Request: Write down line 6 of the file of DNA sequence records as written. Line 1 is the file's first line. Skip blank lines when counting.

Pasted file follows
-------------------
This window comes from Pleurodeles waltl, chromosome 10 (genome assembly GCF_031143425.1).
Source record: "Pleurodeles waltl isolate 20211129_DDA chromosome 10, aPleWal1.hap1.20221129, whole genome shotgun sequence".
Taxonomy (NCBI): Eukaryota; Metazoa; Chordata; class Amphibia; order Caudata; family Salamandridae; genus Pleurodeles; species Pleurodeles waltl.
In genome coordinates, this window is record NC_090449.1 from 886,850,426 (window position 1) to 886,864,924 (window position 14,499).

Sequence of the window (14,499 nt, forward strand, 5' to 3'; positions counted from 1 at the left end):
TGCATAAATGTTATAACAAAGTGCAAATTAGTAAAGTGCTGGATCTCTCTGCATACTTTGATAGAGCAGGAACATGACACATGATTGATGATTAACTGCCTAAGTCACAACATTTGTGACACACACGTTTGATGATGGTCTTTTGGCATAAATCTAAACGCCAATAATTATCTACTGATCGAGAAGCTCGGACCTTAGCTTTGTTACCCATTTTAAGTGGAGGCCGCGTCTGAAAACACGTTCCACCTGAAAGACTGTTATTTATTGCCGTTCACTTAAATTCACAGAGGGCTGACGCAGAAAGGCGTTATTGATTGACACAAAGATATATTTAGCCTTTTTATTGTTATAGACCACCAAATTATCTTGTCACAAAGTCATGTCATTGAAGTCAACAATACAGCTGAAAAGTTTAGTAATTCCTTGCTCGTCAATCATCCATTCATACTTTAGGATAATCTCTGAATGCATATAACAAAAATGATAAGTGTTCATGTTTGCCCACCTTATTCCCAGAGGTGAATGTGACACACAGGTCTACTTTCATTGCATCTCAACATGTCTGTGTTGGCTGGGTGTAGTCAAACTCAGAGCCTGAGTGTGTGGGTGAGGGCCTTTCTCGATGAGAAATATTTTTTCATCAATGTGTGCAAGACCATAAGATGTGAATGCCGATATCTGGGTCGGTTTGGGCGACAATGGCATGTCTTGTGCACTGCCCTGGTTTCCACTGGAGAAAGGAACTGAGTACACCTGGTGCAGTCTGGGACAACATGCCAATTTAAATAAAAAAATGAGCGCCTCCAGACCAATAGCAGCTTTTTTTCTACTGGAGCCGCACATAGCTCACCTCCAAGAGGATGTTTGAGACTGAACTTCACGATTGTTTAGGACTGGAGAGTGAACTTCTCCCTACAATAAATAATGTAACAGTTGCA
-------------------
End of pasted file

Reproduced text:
TGCATAAATGTTATAACAAAGTGCAAATTAGTAAAGTGCTGGATCTCTCTGCATACTTTGATAGAGCAGGAACATGACACATGATTGATGATTAACTGCCTAAGTCACAACATTTGTGACACACACGTTTGATGATGGTCTTTTGGCATAAATCTAAACGCCAATAATTATCTACTGATCGAGAAGCTCGGACCTTAGCTTTGTTACCCATTTTAAGTGGAGGCCGCGTCTGAAAACACGTTCCACCTGAAAGACTGTTATTTATTGCCGTTCACTTAAATTCACAGAGGGCTGACGCAGAAAGGCGTTATTGATTGACACAAAGATATATTTAGCCTTTTTATTGTTATAGACCACCAAATTATCTTGTCACAAAGTCATGTCATTGAAGTCAACAATACAGCTGAAAAGTTTAGTAATTCCTTGCTCGTCAATCATCCATTCATACTTTAGGATAATCTCTGAATGCATATAACAAAAATGATAAGTGTTCATGTTTGCCCACCTTATTCCCAGAGGTGAATGTGACACACAGGTCTACTTTCATTGCATCTCAACATGTCTGTGTTGGCTGGGTGTAGTCAAACTCAGAGCCTGAGTGTGTGGGTGAGGGCCTTTCTCGATGAGAAATATTTTTTCATCAATGTGTGCAAGACCATAAGATGTGAATGCCGATATCTGGGTCGGTTTGGGCGACAATGGCATGTCTTGTGCACTGCCCTGGTTTCCACTGGAGAAAGGAACTGAGTACACCTGGTGCAGTCTGGGACAACATGCCAATTTAAATAAAAAAATGAGCGCCTCCAGACCAATAGCAGCTTTTTTTCTACTGGAGCCGCACATAGCTCACCTCCAAGAGGATGTTTGAGACTGAACTTCACGATTGTTTAGGACTGGAGAGTGAACTTCTCCCTACAATAAATAATGTAACAGTTGCA